November 7th, 2012 | WEEKEND

The View from Science Hill

Cancer — or rather, the desire to cure it — is omnipresent in our society. There are the various colors of rubber bracelets. The countless magazine articles. In my high school yearbook, one of the senior superlatives was “Most Likely to Cure Cancer.” But is this elusive cure even a tangible possibility? What is it about cancer that makes it so incredibly difficult to eradicate?

Let’s start from the beginning. We’ve all heard of stem cells, whether in a basic biology class or in a political debate. In reality, 90% of cancer is caused by stem cells — but what makes them so special? Well, in a very indirect way, one could say they are the beginning of life — stem cells are kind of like parent cells. But as “parents,” they need to differentiate very quickly and be able to migrate to different parts of the body rapidly — the perfect attributes for, well, a cancerous cell. As a result, the same genes that have been shown to have roles in cancer are genes that have many “normal” functions, some of them essential. So how do we effectively treat cancer? If we administer drugs that are distributed throughout the body, then we may cause damage by disrupting the function of those genes in normal tissue.

Instead, we may look to an alternative option, as a paper in Nature Magazine suggests: controlling the cancer rather than eradicating it. Rather than trying to battle it with extremely strong cytotoxic drugs that select towards extremely resistant cancer cells, we should just turn it into a chronic, less aggressive disease. Of course, given the tricky nature of cancer, this is easier said than done.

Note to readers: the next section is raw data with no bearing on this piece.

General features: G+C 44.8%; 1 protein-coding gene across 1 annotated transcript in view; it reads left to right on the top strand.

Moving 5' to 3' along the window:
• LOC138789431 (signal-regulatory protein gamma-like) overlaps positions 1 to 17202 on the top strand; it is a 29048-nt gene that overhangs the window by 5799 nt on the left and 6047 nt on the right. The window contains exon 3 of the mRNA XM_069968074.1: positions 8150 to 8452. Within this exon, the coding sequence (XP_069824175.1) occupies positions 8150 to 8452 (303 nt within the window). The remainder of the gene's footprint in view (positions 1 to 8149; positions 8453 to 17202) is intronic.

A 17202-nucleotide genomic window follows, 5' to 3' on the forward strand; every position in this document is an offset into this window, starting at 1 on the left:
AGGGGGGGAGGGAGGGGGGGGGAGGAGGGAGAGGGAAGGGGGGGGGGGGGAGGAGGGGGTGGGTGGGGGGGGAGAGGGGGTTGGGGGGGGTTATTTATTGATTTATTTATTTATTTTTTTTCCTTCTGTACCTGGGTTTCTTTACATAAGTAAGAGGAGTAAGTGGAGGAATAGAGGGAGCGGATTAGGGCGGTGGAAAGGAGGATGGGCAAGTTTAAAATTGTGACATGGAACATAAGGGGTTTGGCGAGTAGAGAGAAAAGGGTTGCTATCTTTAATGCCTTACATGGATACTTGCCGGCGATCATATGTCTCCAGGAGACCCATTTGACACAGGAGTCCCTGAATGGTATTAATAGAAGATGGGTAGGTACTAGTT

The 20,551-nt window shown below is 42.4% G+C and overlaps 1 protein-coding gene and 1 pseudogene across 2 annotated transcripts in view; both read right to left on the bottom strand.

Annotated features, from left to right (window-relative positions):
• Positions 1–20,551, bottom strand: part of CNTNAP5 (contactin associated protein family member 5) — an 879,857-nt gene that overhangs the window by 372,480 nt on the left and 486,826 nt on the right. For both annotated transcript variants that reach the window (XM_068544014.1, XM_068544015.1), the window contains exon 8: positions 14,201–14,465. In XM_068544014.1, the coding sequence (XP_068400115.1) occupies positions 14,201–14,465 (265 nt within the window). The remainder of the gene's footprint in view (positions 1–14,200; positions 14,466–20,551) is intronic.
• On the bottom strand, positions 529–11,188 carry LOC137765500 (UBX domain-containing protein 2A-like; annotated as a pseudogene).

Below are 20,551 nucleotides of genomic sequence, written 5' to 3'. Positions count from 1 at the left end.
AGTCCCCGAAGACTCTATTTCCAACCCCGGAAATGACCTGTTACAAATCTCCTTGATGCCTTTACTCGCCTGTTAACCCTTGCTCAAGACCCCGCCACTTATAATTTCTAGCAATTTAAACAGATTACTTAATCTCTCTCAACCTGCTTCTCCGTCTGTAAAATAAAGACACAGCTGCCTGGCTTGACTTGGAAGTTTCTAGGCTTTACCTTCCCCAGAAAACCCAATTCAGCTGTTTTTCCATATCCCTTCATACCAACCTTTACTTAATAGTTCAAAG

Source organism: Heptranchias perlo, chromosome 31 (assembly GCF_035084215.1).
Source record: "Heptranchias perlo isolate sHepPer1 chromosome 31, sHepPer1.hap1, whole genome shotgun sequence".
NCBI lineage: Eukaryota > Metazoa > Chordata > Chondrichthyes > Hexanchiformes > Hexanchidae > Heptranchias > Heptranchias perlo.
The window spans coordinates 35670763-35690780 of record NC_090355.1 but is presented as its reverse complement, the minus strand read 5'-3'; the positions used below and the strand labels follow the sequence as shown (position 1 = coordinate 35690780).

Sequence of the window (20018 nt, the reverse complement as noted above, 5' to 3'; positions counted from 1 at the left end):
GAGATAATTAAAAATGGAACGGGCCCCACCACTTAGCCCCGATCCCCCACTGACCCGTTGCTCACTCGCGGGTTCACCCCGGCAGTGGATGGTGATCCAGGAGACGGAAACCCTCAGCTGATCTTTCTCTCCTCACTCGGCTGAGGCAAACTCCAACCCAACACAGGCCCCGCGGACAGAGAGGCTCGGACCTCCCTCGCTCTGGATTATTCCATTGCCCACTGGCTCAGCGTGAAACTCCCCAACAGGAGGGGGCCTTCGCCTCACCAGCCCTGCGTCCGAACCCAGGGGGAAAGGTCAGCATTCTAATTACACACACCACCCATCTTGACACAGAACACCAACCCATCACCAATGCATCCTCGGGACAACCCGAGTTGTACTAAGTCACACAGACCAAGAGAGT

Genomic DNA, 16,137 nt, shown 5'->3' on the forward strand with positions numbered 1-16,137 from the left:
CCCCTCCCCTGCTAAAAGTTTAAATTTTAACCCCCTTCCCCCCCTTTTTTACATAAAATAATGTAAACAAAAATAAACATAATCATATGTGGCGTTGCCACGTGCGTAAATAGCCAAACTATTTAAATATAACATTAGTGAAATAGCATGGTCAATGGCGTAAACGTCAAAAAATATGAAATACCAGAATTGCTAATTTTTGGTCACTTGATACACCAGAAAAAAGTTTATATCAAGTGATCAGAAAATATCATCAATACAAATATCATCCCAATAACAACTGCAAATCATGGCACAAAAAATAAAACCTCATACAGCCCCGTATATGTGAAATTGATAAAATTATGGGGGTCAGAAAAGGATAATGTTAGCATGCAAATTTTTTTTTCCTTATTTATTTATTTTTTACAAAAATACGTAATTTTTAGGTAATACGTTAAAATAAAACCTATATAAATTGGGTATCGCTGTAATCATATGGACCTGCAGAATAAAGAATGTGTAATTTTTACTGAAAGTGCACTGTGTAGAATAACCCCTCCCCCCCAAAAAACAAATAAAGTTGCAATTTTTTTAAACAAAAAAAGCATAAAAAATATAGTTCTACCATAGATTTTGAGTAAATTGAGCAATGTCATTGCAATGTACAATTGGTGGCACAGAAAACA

As it turns out, part of the problem reaches to the very essence of evolution. Cancer, at its most basic level, is the uncontrolled growth of cells. Our bodies have many regulatory factors that control the cell cycles, but sometimes we have mutations, and the “brakes” fail. In fact, studies have shown that within each cell of your body, there are a million mutations within each gene, most of which your body detects and destroys. (Each cell has about 25,000 genes — do the math.) Strangely, mutations drive evolution yet cause cancer. They create and destroy us. It is a constant process, full of trade-offs. Simply, nothing is ever the perfect solution – with each benefit, there will always be a cost.

  • yalengineer

    The cancer stem cell proposal is still an interesting one. The best way to tackle the suggestion you propose is targeted therapies against cancer stem cells, a proposal that has still yet to be validated.

    Proposals like antineoplastons and other cancer reprogramming strategies however are essentially quackery. So is pH balancing.